If you have been charged with a white-collar crime in Indiana, you most likely understand that the consequences of such a charge can be very serious. Additionally, white-collar crimes have victims who are hurt in different ways and sometimes the aftereffects of such a crime are far-reaching.
A white-collar crime can bring down a business, decimate a person’s life savings, cost people millions or billions of dollars and completely destroy the public’s trust in institutions. If you have been charged with a white-collar crime, you are probably facing a long, arduous road in front of you.
Some government agencies, such as the FBI, concentrate on analyzing intelligence and solving complicated investigations. White-collar crimes are often involving organized crime. The white-collar crime investigations can be on a local, national and/or international level. Although it is the mission of the FBI to investigate white-collar crimes, it often partners with other government law enforcement and regulatory agencies, such as the following:
- Securities and Exchange Commission
- Internal Revenue Service
- U.S. Postal Inspection Service
- Commodity Futures Trading Commission
- Treasury Department’s Financial Crimes Enforcement Network
What are some examples of white-collar crimes?
There are several examples of white-collar crimes and each one is complicated in its way.
- Health care fraud: This type of crime affects many people and many businesses. Also, tens of billions of dollars are lost annually because of health care fraud. Health care fraud can affect insurance premiums for everyone who has insurance, cause people to become vulnerable because they are exposed to medical procedures that are not necessary and make taxes go up. Many different players have the potential to commit health care fraud, including medical providers, patients and other people who purposely try to deceive the health care system in order to gain benefits and money.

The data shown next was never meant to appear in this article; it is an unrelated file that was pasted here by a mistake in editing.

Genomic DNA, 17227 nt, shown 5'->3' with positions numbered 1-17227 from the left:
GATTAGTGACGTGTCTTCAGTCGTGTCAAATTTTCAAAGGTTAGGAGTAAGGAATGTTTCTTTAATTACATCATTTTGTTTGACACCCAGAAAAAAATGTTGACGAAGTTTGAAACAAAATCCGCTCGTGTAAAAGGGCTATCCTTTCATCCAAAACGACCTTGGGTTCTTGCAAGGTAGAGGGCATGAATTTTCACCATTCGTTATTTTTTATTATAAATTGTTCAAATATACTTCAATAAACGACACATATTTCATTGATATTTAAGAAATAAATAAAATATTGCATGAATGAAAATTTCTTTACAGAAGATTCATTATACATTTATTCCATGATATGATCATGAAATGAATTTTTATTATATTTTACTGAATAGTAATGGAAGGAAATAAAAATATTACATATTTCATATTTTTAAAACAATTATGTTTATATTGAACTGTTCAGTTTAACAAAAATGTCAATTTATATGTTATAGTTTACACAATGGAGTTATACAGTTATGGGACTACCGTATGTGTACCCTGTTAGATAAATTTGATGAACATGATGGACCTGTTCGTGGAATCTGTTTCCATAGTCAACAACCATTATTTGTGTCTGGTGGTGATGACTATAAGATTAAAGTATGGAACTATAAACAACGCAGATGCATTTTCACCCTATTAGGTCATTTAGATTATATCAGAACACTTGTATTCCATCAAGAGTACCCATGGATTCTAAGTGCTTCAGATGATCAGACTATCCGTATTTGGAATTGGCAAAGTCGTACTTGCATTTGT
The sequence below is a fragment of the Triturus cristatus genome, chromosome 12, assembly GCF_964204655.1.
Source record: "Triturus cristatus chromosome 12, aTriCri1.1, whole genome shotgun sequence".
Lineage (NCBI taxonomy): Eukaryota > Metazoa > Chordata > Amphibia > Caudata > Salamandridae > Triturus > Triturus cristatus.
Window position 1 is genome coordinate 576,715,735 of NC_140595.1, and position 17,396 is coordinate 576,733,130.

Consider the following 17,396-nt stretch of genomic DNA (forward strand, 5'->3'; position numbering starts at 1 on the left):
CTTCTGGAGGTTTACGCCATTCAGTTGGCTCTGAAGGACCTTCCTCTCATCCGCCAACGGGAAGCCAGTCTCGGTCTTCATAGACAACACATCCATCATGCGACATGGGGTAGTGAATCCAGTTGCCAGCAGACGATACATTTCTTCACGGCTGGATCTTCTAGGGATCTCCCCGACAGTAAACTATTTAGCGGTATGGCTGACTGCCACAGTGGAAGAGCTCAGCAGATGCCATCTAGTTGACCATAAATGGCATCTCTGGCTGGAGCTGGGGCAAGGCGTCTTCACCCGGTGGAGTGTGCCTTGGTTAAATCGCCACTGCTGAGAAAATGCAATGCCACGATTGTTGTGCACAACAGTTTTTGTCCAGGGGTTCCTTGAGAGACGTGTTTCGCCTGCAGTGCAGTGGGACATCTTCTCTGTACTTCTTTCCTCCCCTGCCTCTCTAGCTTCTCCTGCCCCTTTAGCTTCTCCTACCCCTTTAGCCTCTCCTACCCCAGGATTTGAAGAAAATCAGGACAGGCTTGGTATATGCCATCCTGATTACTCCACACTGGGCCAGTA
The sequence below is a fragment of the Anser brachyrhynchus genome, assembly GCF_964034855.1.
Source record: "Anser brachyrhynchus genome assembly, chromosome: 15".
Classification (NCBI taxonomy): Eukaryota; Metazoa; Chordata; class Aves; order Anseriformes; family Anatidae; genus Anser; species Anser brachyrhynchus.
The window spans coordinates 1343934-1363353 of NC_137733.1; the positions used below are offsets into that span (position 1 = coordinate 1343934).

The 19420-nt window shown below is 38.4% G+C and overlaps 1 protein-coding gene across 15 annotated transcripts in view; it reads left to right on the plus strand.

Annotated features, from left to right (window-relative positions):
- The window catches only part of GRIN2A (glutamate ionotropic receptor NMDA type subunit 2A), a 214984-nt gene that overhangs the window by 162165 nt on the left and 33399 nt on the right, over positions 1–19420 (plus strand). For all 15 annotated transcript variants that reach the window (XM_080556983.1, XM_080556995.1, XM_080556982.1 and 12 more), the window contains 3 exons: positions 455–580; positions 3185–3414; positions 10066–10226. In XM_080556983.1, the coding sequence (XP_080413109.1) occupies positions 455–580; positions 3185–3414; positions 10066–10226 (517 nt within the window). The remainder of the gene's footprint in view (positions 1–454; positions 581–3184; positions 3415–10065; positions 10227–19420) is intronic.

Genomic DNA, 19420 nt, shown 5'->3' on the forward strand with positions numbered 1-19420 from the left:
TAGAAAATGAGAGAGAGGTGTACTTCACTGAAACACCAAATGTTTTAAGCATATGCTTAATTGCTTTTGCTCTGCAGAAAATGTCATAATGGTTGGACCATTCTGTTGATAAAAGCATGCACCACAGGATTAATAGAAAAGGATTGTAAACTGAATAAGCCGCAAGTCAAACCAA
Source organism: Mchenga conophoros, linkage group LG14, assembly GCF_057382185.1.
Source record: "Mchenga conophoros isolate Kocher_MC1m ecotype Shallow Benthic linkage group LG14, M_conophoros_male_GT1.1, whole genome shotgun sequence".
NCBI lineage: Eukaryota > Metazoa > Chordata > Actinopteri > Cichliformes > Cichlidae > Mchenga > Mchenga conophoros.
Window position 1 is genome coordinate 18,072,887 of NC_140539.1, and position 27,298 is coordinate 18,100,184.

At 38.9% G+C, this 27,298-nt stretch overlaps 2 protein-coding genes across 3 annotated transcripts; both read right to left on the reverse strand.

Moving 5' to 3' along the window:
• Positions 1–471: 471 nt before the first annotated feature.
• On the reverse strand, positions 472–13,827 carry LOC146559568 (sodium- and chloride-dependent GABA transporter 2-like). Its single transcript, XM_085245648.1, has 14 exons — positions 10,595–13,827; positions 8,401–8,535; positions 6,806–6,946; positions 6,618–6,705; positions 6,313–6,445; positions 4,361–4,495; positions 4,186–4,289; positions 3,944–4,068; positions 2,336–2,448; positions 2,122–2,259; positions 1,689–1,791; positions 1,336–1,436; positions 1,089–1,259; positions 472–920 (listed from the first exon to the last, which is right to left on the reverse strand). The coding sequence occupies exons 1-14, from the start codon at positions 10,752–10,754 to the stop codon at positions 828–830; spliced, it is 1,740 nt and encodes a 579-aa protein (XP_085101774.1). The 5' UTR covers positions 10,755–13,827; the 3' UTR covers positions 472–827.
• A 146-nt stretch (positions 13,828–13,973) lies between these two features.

- Corporate fraud: Some examples of this are accounting schemes by corporate executives who self-deal and who obstruct justice. When this type of fraud is being investigated, the focus is usually on false accounting and/or financial conditions being misrepresented.
- Fraudulent trades: These are built to inflate profits or conceal losses.
- Escaping regulatory oversight: Transactions that are intentionally designed to escape from regulatory oversight.
- Self-dealing by corporate people on the inside
- Insider trading
- Misusing corporate property for personal profit
- Tax violations related to self-dealing
- Money laundering
- Hiding and gathering wealth
- Avoiding prosecution
- Avoiding taxes
- Increasing profits by reinvesting the money
- Funding additional criminal activity
What do you do if you have been charged with a white-collar crime?
Considering how serious a white-collar crime is, you probably what to build your defense as quickly as possible so that you have the best chance of a relatively favorable outcome. You will need to take responsibility for what you have done and to protect your rights and then you can move on and get on the correct path so that you can look forward to living a more pure life than in the past.